The planned mass closure of train ticket offices across the UK will shut millions of disabled people out of the rail network. Today, we are proud to have co-signed the RMT’s letter to MPs, letting them know what the stakes are for their disabled constituents, and urging them to act now.
Accessibility and transport policies
We are writing to you regarding the impact of ongoing transport policies on the accessibility of the
rail network for disabled and older people.
As you may be aware, it has been extensively reported that the Government and train companies
are seeking a widespread closure of ticket offices across the rail network, with around 1000 at risk.
The Secretary of State recently confirmed that she has asked the rail industry to launch consultations
on ticket office provision.
Furthermore, the Government has also stated publicly that it wishes to recommence the roll out of
Driver Only Operation (DOO). We believe that these policies would inevitably lead to an extensive
de-staffing of the rail network and that there would be a significant impact on the accessibility of the
railway for your constituents, particularly deaf, disabled and older people.
We understand that the following ticket office/s are in your constituency and at risk of closure:
Disabled people already face numerous barriers in accessing the railway, and subsequently are three
times less likely to travel by rail than non-disabled people.
Staff play a vital role in ensuring the rail network is accessible and many disabled and older people rely on the presence of staff to be able to travel.
Staff provide assistance to passengers at the station at on to the train. At many stations facilities
such as toilets, lifts and waiting rooms are dependent on the presence of staff. A report by the Steer
Group in 2019 found that 57% of assistance provided by station staff, came from ticket office staff.
The ticket offices provide a central point of contact for passengers. Moving staff to multifunctional
or ‘mobile’ roles means many disabled and older people will be unable to locate staff at the station.
The alternatives to ticket offices, such as online ticketing and Ticket Vending Machines are not
accessible for many disabled and older people, who are also less likely to have access to the internet.
23% of disabled adults had no access to the internet in 2019 compared to just 6% of non-disabled
The impact of ticket office closures can be particularly acute for blind and partially sighted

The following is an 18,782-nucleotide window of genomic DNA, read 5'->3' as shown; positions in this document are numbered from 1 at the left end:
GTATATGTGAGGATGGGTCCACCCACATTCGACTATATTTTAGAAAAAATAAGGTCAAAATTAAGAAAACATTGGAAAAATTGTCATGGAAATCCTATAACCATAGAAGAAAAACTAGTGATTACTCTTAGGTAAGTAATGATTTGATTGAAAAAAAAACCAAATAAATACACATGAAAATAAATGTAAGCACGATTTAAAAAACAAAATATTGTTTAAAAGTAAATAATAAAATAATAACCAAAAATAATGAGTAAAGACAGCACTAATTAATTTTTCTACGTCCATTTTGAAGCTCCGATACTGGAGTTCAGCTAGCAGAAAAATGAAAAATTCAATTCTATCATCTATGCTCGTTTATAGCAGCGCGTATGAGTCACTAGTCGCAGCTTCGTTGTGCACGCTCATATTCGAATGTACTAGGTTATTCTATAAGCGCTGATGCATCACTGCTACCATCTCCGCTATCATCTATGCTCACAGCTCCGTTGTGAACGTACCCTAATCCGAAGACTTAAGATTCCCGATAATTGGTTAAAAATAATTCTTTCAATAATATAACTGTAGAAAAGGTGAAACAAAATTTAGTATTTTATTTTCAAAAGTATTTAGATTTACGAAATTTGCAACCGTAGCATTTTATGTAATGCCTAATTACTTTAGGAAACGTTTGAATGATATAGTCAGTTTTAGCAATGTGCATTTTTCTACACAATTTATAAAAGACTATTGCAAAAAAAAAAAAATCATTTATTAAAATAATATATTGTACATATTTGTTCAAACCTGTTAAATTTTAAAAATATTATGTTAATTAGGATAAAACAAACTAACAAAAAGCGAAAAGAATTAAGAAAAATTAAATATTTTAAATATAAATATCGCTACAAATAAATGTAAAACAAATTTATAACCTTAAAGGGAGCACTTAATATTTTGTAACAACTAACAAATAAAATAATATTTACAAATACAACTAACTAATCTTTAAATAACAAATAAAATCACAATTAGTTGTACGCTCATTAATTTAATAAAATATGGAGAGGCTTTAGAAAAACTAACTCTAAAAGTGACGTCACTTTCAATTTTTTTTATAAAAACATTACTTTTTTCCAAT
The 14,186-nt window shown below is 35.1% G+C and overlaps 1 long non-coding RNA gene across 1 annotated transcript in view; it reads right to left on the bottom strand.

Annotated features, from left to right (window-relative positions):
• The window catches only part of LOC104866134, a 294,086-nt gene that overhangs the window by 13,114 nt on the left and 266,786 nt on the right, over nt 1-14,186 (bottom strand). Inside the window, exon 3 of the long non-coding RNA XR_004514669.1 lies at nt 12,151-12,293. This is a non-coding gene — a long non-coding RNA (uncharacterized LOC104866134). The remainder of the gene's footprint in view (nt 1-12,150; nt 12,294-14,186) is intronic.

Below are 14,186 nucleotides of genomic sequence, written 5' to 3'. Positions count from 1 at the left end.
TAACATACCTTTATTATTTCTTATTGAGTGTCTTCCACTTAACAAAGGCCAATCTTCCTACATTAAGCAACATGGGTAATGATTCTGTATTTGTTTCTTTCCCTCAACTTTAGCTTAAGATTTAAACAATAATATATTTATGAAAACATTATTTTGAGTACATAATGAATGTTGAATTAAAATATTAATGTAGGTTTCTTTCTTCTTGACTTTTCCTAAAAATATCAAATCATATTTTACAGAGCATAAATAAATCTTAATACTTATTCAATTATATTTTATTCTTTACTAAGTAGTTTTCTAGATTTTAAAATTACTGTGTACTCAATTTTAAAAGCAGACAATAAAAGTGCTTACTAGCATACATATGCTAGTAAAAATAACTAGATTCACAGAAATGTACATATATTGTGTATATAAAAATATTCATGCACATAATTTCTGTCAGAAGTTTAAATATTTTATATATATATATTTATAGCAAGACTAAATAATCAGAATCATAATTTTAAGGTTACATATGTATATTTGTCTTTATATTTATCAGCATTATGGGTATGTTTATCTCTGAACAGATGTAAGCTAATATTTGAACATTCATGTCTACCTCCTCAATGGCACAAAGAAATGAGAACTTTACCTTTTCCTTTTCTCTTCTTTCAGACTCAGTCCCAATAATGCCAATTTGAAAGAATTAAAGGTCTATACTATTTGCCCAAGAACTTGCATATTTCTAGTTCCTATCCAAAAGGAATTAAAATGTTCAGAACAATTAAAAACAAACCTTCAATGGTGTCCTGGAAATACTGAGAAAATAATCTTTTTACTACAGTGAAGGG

people for whom technology is not always accessible and face-to-face support can be vital in
enabling rail travel.
In 2019, the Equalities and Human Rights Commission wrote to the Chair of the Transport Select
Committee and warned that the combination of DOO and unstaffed stations could ‘represent a
diminution of protection for disabled people’ and ‘potentially be a breach of the Equality Act’. The
Government’s Disabled Persons’ Transport Advisory Committee (DPTAC) has repeatedly raised
concerns about the ‘toxic combination’ of DOO and unstaffed stations.
We believe that there is a very real risk that the current policies being pursued by the Government
and rail companies could ultimately mean that many disabled people are excluded from using the
railway altogether. We believe that this would be a breach of equalities legislation.
In light of the reasons raised in this letter, we are calling on you to oppose policies that will worsen
the accessibility of the railway for disabled and older people. We would be grateful if you could
respond to this letter, by emailing email@example.com to confirm if you support your ticket office/s
remaining open and are opposed to any further extension of Driver Only Operation.
We would also be grateful if you could take up these concerns with the Government.
Stephen Brookes MBE, Rail Policy Adviser, Disability Rights UK
Mick Lynch, General Secretary, RMT
Teri Devine, Associate Director for Inclusion, RNID
The Equality Trust
Thomas Pocklington Trust
Katie Pennick, Campaigns and Communications Manager, Transport for All